Minecraft Has Taken Over My Home

On the drive from the kid’s school to our home, we pass through a field of black lava formations on the outskirts of Santa Clara, UT. My daughter asked asked why the lava was black, and before I could say anything my son said, “The lava turns into obsidian when it comes in contact with water.”

Where did he learn that? Minecraft. If you were to evesdrop on a conversation at our home, you'd find that most of them are laced with references to Minecraft.

I first heard about Minecraft from customers when I worked in sales at Puget Systems in 2011. I assumed it was a casual game similar in approachability and complexity to Farmville. But customers continued to talk about Minecraft, and how they would use Twitch to livestream their games. I figured maybe there’s more to it than I had initially thought.

Within a few months my son was introduced to Minecraft, and this seemingly simple game of blocks and Creepers would take over our home. Many people have described Minecraft as a game of online digital Legos, and while that’s accurate in terms of how the game looks, it doesn’t begin to capture why so many children (and adults) have made it one of the most unlikely gaming hits of all-time, selling tens of millions of copies.

This isn’t going to be a review of Minecraft. That’s primarily because I’m no expert, and Minecraft isn’t really a game where a review can do it justice. But I do want to comment on why I feel it has garnered such a massive following.

The goal is Minecraft is to stay alive. This may sound simple, but it’s not, because the creators made a brilliant move by not providing a single instruction or in-game tutorial on how to do that. It’s just you and and a world of blocks that represent grass, trees, dirt, and water. Most of the best elements are found underground in caves inhabited by all sorts of creatures waiting to shoot arrows at you or blow themselves up near you.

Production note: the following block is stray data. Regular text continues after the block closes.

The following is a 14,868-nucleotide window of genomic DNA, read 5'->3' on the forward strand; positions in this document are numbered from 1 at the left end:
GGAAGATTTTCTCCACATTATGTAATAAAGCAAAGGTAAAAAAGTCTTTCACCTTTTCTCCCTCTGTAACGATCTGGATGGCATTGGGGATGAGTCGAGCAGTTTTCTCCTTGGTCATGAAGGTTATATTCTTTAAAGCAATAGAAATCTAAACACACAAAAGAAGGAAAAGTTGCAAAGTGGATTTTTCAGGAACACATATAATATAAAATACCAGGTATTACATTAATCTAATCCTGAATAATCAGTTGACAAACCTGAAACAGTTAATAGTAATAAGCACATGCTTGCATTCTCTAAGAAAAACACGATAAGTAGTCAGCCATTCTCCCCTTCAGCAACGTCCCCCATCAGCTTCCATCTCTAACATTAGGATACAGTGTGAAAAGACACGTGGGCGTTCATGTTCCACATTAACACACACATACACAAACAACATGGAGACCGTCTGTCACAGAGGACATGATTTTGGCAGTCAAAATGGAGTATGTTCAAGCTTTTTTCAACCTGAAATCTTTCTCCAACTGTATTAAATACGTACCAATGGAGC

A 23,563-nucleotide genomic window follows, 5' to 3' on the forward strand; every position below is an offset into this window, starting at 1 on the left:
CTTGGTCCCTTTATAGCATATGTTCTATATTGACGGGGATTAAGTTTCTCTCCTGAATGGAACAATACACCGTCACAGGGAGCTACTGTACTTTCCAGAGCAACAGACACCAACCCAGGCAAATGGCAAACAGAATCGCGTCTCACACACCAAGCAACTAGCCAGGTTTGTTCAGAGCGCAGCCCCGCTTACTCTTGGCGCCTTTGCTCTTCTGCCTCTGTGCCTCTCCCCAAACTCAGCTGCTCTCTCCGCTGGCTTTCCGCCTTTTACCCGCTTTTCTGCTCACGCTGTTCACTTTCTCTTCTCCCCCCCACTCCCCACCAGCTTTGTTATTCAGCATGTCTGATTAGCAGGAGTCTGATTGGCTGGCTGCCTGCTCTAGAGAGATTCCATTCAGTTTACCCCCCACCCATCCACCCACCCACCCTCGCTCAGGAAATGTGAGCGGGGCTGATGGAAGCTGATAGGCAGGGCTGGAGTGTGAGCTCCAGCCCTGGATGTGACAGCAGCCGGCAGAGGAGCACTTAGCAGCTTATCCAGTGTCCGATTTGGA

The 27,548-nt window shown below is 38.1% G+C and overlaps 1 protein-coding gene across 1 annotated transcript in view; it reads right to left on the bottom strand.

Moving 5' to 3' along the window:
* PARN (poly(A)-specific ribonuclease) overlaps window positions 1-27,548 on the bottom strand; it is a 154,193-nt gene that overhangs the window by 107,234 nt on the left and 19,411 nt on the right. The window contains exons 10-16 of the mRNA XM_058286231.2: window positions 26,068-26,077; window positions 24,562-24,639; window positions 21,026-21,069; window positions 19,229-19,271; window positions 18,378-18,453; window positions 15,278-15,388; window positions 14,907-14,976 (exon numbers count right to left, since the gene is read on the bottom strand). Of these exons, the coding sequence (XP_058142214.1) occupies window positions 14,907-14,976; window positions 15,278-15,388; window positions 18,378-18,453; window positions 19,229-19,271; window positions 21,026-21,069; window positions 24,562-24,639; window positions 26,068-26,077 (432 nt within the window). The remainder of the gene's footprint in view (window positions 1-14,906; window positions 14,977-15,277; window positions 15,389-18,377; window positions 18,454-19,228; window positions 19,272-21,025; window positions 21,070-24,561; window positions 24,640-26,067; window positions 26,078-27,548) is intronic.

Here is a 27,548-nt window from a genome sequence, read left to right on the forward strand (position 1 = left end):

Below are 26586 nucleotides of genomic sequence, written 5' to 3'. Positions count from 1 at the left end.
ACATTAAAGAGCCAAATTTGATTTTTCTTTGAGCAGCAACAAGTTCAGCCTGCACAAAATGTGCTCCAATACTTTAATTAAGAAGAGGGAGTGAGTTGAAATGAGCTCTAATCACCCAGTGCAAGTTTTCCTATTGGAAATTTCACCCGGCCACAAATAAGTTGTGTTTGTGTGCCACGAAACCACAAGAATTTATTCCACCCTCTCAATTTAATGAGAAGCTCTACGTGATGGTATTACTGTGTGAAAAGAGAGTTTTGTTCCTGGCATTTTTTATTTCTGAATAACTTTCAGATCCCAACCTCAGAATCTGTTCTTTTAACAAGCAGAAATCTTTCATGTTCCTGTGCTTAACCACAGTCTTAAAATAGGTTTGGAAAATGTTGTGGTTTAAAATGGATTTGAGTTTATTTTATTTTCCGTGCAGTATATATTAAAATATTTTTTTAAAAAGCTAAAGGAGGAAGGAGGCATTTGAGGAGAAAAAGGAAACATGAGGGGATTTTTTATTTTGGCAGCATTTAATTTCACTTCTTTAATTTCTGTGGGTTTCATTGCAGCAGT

Figuring out how to stay alive that first night is one of the most intense gaming experiences I’ve had. The world of full of spiders and skeletons and creepers just waiting to take you down. I spent my first night running away from them while waiting for the sun to appear. It's like an episode of Naked and Afraid minus the companion.

Once I learned how to collect enough wood to create a crude structure to keep from being killed, I spent my time mining for objects such as coal, cobblestone and the elusive blue diamond. The player can then use these items to craft other items such as swords and armor. Again, the game doesn’t provide recipes for any of this, and a lot of the fun is discovering which elements to combine to create more useful items. For example, eating raw meat from a chicken gives you some life (represented by hearts), but cooking it first provides a lot more. But in order to do that, I had to figure out how to create a furnace.

Minecraft is not a linear game. There are no traditional quests to complete or required bosses to fight. There's an ending to the game (Defeating the Ender Dragon), but you're not required to fight it in order to progress. And when you die, you lose everything you’ve been wearing and carrying. The game gives you five minutes to return to the scene of the crime where you can then retrieve your items. But that's not always easy, especially if you're deep in a cave. The game demands that you respect the single life it provides you.

While I spend most of my time running away from spiders and creeper while munching on health-giving Apples, my kids have built thriving towns, where friends meet and play mini-games. The ability for kids to create games within a game is fascinating to watch, and unlike anything I’ve seen before. The developers effectively created a sandbox and said, “Create whatever you want.”

Like most parents, I try to keep an eye on how much time the kids spend playing games. Minecraft is one of the few game we can all play together, so I’m a bit more lenient when they ask to play. I recently wondered why my son, who is in first grade, knew what numbers were divisible by 64, until I noticed him stacking sticks and cobblestone, all in sets of 64.

So, at least for the time being, Minecraft has taken over my home. I felt compelled to play so I could join in on the dinner conversation. And while it doesn’t approach my favorite PC game of all-time (Half-Life 2) its blockish appearance belies a fairly complex game.

For now, I'm just happy my kids aren't begging me to play Black Ops.

Note: While Minecraft is available on a number of consoles, I've been playing survival mode the PC version. 

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